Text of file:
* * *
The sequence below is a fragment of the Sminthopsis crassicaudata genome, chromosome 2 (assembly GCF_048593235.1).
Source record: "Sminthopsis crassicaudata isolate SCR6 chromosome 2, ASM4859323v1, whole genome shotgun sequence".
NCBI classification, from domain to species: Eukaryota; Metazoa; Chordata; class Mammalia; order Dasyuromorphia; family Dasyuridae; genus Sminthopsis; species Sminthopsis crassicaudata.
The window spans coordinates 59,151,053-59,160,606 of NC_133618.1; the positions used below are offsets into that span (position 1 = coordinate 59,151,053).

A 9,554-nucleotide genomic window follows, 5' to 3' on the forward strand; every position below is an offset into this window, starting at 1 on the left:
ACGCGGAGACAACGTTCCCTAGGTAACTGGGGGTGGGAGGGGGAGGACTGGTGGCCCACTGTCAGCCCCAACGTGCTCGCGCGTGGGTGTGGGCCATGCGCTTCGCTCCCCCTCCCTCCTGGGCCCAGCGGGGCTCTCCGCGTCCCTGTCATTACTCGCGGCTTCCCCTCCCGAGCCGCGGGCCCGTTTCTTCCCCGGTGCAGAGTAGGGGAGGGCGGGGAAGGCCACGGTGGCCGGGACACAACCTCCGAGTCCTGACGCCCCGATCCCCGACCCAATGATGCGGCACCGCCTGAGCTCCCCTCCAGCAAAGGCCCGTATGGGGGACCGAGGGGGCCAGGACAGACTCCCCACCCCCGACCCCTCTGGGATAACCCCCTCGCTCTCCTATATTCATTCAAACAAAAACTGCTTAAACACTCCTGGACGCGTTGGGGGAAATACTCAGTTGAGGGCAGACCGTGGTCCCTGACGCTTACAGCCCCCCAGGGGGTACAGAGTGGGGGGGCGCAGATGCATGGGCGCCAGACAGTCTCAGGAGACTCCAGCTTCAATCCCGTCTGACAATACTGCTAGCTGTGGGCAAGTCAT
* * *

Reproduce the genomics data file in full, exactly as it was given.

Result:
The sequence below is a fragment of the Sminthopsis crassicaudata genome, chromosome 2 (assembly GCF_048593235.1).
Source record: "Sminthopsis crassicaudata isolate SCR6 chromosome 2, ASM4859323v1, whole genome shotgun sequence".
NCBI classification, from domain to species: Eukaryota; Metazoa; Chordata; class Mammalia; order Dasyuromorphia; family Dasyuridae; genus Sminthopsis; species Sminthopsis crassicaudata.
The window spans coordinates 59,151,053-59,160,606 of NC_133618.1; the positions used below are offsets into that span (position 1 = coordinate 59,151,053).

A 9,554-nucleotide genomic window follows, 5' to 3' on the forward strand; every position below is an offset into this window, starting at 1 on the left:
ACGCGGAGACAACGTTCCCTAGGTAACTGGGGGTGGGAGGGGGAGGACTGGTGGCCCACTGTCAGCCCCAACGTGCTCGCGCGTGGGTGTGGGCCATGCGCTTCGCTCCCCCTCCCTCCTGGGCCCAGCGGGGCTCTCCGCGTCCCTGTCATTACTCGCGGCTTCCCCTCCCGAGCCGCGGGCCCGTTTCTTCCCCGGTGCAGAGTAGGGGAGGGCGGGGAAGGCCACGGTGGCCGGGACACAACCTCCGAGTCCTGACGCCCCGATCCCCGACCCAATGATGCGGCACCGCCTGAGCTCCCCTCCAGCAAAGGCCCGTATGGGGGACCGAGGGGGCCAGGACAGACTCCCCACCCCCGACCCCTCTGGGATAACCCCCTCGCTCTCCTATATTCATTCAAACAAAAACTGCTTAAACACTCCTGGACGCGTTGGGGGAAATACTCAGTTGAGGGCAGACCGTGGTCCCTGACGCTTACAGCCCCCCAGGGGGTACAGAGTGGGGGGGCGCAGATGCATGGGCGCCAGACAGTCTCAGGAGACTCCAGCTTCAATCCCGTCTGACAATACTGCTAGCTGTGGGCAAGTCAT